|The LDS chapel in YuanLin, where the concert was held.|
|One of the many posters advertising the concert. The brother who helped us with the graphic design on this and the program did a lovely job!|
Sterling and I took the kids to church, and then left early to pick up Sister Chen and her new companion in Taichung, in order to allow us to effectively rehearse. There were still a couple of numbers we had yet to effectively rehearse, and others we needed to brush up on with other musicians. As we set up chairs in the overflow, a local bishop commented that he didn’t think we would need so many chairs, but we begged to differ. We knew the chapel would be filled and then some. We knew that so many people we loved, and others the missionaries had invited would come. More than anything, we knew God had set His hand over this concert, and that it would be wonderful.
We weren’t disappointed. Things went beautifully! From the moment when Elder Ran of the Seventy arrived, there were hoards of people arriving, and they seemed to keep coming and coming. It was an electric, wonderful feeling, especially considering that so few of them had ever set foot in an LDS chapel before. I was most especially excited to know that Ama had come.
I was beyond ecstatic to see Sister Chen’s adorable grandparents and extended family there! She hadn’t thought her grandmother’s health would allow this visit, but much to all our surprise, she was there with bouquets and beaming pride for her remarkable granddaughter. Thrilled at their presence amongst us, I was also somewhat amused at their lack of understanding regarding the etiquette in an LDS chapel. Sister Chen had seated her grandparents up on the stand behind her, and during the prayer they began taking pictures of her. This was something to be repeated during the performance as well, but out of respect for who they were, no one dared to correct them. We all figured that in that moment, it was the spirit of what was going on that mattered most. :)
|Sister Chen and her maternal grandmother. Isn't she adorable?|
Though at first the stake president seemed a bit taken aback by the large crowd in front of him, (it seemed to have been a major struggle to get him properly notified weeks ahead of time about this event), from the moment that Sister Qiu got up to narrate the program, the feeling of love and goodwill in the room was tangible. The music flowed smoothly, and overall the program maintained a dignity and elegance that everyone seemed to just inhale. I loved it! It brought me so much satisfaction to share this part of ourselves with all these wonderful people, to look down at their faces, and to see them smile with pleasure. Sister Chen’s numbers, in particular, were remarkable, and I relished in the realization of what had been a small dream now coming to pass with the Lord’s help.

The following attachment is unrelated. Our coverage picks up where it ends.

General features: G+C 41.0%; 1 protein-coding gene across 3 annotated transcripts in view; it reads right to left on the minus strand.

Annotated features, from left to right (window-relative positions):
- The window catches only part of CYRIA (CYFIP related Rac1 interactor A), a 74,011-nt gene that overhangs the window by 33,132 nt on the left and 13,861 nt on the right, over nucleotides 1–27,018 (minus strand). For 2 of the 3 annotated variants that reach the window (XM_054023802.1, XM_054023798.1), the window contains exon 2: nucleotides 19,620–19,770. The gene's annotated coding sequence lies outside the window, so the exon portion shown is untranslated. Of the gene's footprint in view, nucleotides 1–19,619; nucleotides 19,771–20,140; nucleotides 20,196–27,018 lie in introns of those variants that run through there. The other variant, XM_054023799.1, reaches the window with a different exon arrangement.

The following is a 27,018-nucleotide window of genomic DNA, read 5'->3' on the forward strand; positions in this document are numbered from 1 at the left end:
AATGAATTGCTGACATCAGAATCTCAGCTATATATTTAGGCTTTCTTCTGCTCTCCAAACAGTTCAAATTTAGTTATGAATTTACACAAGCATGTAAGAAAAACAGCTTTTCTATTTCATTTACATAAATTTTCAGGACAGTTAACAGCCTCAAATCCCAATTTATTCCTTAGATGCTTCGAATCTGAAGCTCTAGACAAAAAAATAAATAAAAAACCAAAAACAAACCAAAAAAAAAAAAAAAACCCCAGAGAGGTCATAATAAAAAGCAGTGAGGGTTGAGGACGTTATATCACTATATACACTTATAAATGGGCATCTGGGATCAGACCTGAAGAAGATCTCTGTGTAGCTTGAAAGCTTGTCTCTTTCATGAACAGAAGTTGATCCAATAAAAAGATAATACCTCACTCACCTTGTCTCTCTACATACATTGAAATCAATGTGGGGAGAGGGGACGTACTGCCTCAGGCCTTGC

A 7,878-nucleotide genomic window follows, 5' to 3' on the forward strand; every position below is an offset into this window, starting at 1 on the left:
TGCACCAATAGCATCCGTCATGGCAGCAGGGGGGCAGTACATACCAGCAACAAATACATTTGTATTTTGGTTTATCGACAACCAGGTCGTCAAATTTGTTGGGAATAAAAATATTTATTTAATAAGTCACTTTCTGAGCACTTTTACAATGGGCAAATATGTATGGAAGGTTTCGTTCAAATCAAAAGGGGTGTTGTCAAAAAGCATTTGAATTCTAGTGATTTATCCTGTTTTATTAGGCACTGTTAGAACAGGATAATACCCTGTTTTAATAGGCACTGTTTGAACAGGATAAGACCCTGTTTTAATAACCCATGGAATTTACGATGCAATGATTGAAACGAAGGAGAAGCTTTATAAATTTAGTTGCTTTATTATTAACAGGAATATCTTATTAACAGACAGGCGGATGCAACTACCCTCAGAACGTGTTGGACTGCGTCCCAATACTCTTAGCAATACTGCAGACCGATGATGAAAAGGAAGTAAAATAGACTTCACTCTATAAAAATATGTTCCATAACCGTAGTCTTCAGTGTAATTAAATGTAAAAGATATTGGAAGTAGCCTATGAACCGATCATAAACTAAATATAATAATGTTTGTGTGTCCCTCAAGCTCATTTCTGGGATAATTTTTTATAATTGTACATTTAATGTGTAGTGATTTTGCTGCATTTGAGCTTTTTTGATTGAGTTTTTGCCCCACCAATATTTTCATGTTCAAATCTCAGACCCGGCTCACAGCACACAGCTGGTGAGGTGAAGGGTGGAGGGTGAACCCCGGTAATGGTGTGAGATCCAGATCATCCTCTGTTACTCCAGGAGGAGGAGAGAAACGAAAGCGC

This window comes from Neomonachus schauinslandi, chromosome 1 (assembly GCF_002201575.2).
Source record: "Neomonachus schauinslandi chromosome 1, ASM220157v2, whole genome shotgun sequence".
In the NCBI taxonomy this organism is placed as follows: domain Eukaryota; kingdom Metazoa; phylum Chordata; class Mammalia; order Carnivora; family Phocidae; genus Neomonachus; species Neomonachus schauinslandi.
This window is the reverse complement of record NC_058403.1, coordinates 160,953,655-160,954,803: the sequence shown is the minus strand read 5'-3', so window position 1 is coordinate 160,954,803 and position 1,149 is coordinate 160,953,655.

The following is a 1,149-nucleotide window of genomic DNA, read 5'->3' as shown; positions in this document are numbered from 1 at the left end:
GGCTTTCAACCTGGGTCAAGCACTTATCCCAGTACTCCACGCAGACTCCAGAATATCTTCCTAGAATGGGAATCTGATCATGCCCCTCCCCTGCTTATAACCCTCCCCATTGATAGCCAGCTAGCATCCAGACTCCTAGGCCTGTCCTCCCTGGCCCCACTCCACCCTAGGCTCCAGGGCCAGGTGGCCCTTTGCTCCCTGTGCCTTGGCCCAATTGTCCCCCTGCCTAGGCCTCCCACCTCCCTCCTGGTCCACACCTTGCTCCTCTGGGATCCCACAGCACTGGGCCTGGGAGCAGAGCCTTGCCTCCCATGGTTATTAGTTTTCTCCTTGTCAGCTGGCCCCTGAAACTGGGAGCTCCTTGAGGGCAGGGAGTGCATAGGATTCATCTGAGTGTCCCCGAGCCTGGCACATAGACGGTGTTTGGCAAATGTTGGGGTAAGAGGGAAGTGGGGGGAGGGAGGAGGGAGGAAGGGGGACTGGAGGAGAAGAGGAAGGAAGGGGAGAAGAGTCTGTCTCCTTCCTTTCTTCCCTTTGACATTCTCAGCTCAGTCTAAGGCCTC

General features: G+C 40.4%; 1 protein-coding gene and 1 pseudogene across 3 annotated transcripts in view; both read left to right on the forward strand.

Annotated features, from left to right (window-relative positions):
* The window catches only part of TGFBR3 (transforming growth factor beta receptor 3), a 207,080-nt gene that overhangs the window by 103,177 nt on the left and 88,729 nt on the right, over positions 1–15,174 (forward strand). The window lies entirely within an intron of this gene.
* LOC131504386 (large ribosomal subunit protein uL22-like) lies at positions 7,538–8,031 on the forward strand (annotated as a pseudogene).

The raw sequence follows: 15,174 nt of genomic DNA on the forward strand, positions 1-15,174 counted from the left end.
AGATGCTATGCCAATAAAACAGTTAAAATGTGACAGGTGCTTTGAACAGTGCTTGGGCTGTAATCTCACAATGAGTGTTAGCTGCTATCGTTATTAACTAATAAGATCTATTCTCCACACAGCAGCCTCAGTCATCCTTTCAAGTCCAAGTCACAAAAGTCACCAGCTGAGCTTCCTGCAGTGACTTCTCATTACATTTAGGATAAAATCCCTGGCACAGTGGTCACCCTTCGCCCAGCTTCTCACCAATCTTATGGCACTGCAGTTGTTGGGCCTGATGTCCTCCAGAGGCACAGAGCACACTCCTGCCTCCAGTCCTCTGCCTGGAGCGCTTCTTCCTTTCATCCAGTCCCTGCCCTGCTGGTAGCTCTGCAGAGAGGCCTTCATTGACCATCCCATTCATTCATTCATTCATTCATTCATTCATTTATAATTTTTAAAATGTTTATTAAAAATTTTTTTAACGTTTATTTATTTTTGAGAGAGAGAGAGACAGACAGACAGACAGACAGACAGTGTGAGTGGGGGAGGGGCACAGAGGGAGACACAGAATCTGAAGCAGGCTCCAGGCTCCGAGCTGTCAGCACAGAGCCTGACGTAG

In the end, the mood in that chapel was exultant. Our friends and Taiwanese “family” (i.e. local friends and also ward members) clamored to take photographs with us and our instruments, and it felt so bittersweet to share our last moments with many of them in this way. Sister Blickenstaff ushered everyone down to the lobby, insisting on more photographs with she and the president, ourselves, and any of the missionaries involved in the event. Between checking on where my children were, and passing out classical music CDs as parting gifts, it was beyond chaotic, but extraordinarily happy.
|The two darling teenage sisters who played with us for "O Divine Redeemer"|
|Some of the performers and most of the members of Sister Chen's family that came. I seriously think her grandparents are just darling!|
|The missionary force in YuanLin, as well as President Chen on the right.|
|With Brother and Sister Qiu, our elegant emcee for the night.|
Because of all the many details connected to successfully pulling off an event like this one, I was also touched to personally witness the personal sacrifice and dedication exhibited by the local members of the church in Taiwan. These people, out of no self-interest, but rather out of a love for their Heavenly Father, gave many last-minute hours to rehearsing, translating, and preparing for this event. Women, who had full-time jobs and family responsibilities dropped everything to ensure that things went off successfully. It humbled me to my core, and filled me with a deep love for their dedication and unselfishness.
After our short-lived, but meaningful time spent with them, anything I could give back was well worth any effort on my part. I loved these people and shuddered to think just how much I would miss them. As a result, the comment that meant the most to me afterwards actually came from LiZhen (Li-ling's sister), who said that she was thrilled with the concert, feeling that in that moment of beauty and solidarity, she felt they received more "face," a greater sense that they are people to be loved and respected. Now, if that was the only thing that came out of that final Sunday evening, then that alone would be worth it to me.
I miss you, YuanLin 2nd Ward, and wish that all of God's choicest blessings may be showered down upon your heads.